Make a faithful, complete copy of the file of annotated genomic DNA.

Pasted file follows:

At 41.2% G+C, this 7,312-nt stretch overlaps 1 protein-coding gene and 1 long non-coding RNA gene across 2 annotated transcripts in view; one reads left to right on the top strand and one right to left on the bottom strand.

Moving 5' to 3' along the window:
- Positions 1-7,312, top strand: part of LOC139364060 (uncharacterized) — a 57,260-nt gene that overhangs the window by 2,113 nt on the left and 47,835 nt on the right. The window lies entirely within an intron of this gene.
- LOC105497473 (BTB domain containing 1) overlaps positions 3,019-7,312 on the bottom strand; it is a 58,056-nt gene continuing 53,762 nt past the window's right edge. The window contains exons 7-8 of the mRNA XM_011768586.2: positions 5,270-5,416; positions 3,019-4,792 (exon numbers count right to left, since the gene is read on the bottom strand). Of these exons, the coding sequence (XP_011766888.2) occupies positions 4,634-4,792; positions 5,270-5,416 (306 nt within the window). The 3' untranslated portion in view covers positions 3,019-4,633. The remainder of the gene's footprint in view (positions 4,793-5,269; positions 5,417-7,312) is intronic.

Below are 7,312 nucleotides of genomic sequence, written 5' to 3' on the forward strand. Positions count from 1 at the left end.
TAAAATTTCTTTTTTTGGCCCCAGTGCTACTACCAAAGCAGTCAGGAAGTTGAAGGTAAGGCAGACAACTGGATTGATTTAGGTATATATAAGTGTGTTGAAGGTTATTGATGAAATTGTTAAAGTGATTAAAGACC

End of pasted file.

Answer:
At 41.2% G+C, this 7,312-nt stretch overlaps 1 protein-coding gene and 1 long non-coding RNA gene across 2 annotated transcripts in view; one reads left to right on the top strand and one right to left on the bottom strand.

Moving 5' to 3' along the window:
- Positions 1-7,312, top strand: part of LOC139364060 (uncharacterized) — a 57,260-nt gene that overhangs the window by 2,113 nt on the left and 47,835 nt on the right. The window lies entirely within an intron of this gene.
- LOC105497473 (BTB domain containing 1) overlaps positions 3,019-7,312 on the bottom strand; it is a 58,056-nt gene continuing 53,762 nt past the window's right edge. The window contains exons 7-8 of the mRNA XM_011768586.2: positions 5,270-5,416; positions 3,019-4,792 (exon numbers count right to left, since the gene is read on the bottom strand). Of these exons, the coding sequence (XP_011766888.2) occupies positions 4,634-4,792; positions 5,270-5,416 (306 nt within the window). The 3' untranslated portion in view covers positions 3,019-4,633. The remainder of the gene's footprint in view (positions 4,793-5,269; positions 5,417-7,312) is intronic.

Below are 7,312 nucleotides of genomic sequence, written 5' to 3' on the forward strand. Positions count from 1 at the left end.
TAAAATTTCTTTTTTTGGCCCCAGTGCTACTACCAAAGCAGTCAGGAAGTTGAAGGTAAGGCAGACAACTGGATTGATTTAGGTATATATAAGTGTGTTGAAGGTTATTGATGAAATTGTTAAAGTGATTAAAGACC